Not only is School 23 serving this important population, they seem to be doing a wonderful job. The students we saw during our tour of the school were friendly and happy; they practiced their English with us (adorably and nervously), and showed tremendous pride in the work we saw them doing.

Noëmi with the culinary arts instructor and one of his students (who helped cook all of the food for our after-meeting tea!)

We saw students working on art projects, students learning about evolution (um, yeah, a group of smarties from Syria were learning about evolution and I was really jealous and wanted to hang out with their class), and students hanging out in the reading nook (reading nook!). And everywhere in between they were just being happy teenagers, and that made me so proud of them and so thankful for the work that School 23 does.

A masonry studio for students to practice job-specific skills; they also learn carpentry and electrical work


A shop simulation stocked with donated goods where students can practice front of house skills like customer service and back-of-house skills like inventory and book-keeping

We left School 23 happy and feeling great, and we went into our Tuesday with high expectations for the next school we were visiting: the Summa College school for hospitality training at the Eindhoven Aiport. And guess what? Our high expectations were met.

Airport!

We were so excited to go to a new airport — it’s always fun to go to the airport when you don’t have the stress of dragging bags around and worrying about catching your flight.

We met up with the rest of the visitors and their hosts, and were greeted by some of the students in the lobby. They brought us up to their school facilities, located on the second floor of the actual airport. The students are required to wear flight attendant-like uniforms each day to classes, and they looked official and wonderful and made me envious of their teacher for getting to teach them (their teacher is a lovely woman named Rose — hello, Rose!).

The students had prepared presentations for us about their school and their training, and we had time to ask them questions before they took us on a tour through the facilities (and guess what? they also asked us about high school cheerleaders).

Waiting in the school’s airplane simulation


Student presentation!


The. Cutest.

Two students gave a tour to me, Noëmi, and Charles, the visitor from Wyoming. Because they were in their uniforms, they frequently got asked for help by actual patrons of the airport, and Nadia here had to help a couple of guys who were on their way to the Canary Islands load their surfboards and kayaks into the oversized luggage belt.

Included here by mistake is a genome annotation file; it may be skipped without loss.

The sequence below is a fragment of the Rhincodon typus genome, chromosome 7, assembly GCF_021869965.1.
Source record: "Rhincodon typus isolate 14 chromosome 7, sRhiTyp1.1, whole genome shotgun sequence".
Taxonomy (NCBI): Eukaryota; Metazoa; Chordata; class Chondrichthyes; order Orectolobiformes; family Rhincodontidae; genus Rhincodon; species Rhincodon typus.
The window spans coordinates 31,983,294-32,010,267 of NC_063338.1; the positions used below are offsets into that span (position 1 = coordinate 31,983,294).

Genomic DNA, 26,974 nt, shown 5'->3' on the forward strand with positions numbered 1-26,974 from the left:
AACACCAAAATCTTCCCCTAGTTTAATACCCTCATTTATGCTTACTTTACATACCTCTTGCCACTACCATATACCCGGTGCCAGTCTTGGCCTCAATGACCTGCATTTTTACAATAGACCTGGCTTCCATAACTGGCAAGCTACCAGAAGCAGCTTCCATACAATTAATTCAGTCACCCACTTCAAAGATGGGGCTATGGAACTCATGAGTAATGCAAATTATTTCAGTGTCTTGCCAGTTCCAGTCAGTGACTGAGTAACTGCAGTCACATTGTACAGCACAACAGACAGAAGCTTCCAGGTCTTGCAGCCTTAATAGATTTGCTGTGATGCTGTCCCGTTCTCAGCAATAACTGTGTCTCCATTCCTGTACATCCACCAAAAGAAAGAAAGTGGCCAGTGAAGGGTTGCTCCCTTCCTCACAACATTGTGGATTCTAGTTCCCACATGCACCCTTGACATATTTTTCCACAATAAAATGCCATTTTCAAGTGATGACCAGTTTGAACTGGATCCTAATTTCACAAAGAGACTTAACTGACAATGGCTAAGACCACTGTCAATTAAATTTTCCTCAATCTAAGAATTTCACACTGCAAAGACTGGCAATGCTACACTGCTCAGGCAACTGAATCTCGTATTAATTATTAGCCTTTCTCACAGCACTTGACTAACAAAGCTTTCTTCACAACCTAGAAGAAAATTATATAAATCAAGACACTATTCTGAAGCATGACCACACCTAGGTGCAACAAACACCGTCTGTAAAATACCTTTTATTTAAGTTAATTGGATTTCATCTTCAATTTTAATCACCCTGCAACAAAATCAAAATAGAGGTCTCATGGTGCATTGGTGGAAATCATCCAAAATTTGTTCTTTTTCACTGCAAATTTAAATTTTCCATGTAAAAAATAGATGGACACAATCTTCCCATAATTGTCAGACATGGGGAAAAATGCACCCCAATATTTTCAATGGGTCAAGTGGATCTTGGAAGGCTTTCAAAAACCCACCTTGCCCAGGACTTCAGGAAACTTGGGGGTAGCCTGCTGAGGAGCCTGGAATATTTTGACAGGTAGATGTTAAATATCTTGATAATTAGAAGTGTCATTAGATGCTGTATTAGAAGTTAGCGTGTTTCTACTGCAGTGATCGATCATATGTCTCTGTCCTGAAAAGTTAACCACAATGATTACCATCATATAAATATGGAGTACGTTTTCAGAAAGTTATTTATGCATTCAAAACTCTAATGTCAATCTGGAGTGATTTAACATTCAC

That’s a kayak, not a dead body! (or is it????? [no, it’s totally a kayak])

There’s an outdoor terrace at the airport!


Our tour guide is literally the poster boy for the school!


Charles, Noëmi, and our wonderful tour guides!

We hated to leave because it was all so cool and the students kept asking us excellent questions, but we needed to get back to Noëmi’s school for lunch. So we took a quick group picture…

They’re ridiculously cute!

…and then we headed back to this:

YES.

So, if you don’t know me that well then you might not know that I love sandwiches. Like, I love sandwiches. I’ve written about them before. And I will likely write about them again.

We ate sandwiches and soup (perfect combination, obviously) and then Noëmi took us all on a tour of her school. I’d seen her office, her classroom, the teachers’ lounge, and the restroom, but that’s about it. So I loved getting to see all of the nooks and crannies. And one of the most important nooks is this nook:

Summa College Zorg Library!

And this was a pretty amazing cranny:

The door for this dental assistant lab class was locked; otherwise, I’d have been all up in that dummy-head’s business.

When the tour was over and the visitors and their hosts left, Noëmi took me to her team meeting (I understood one word: Noëmi) and then I hung out in her office while she did some work. We were both tired from an excellent first couple of days at work, but looking forward to Wednesday, which was our day out at Efteling Theme Park.

I have many things to say about Efteling Theme Park, and they are all good things. But you’re going to have to wait until my next post for that. So for now, I’ll leave you with this:

Yeah, this sure as hell was as good as it looks.

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Noëmi’s Second Week

The first week that Noëmi, our visiting Dutch scholar, was here in the States was jam-packed and a heck of a lotta fun. She observed teachers at MCC, she got to see her first university campus to attend class with me at UIC, and she carved her very first jack-o-lantern for Halloween.

Her second week was just as jam-packed, and, possibly, even more fun. We started on Monday with observations at Elgin Community College. Another host and English teacher at ECC (Ginger, a very generous and helpful person) set up a great itinerary for Noëmi, so she was able to sit in on a journalism class, a literature class, and an English composition class. We also had the benefit of getting a polka serenade as a part of ECC’s Oktoberfest. No offense to the teachers that Noëmi observed, but it was definitely the highlight of our afternoon.

I don't want her, you can have her, she's too fat for me (HEY!); she's too fat for me (HEY!); she's too fat for me!

I don’t want her, you can have her, she’s too fat for me (HEY!); she’s too fat for me (HEY!); she’s too fat for me!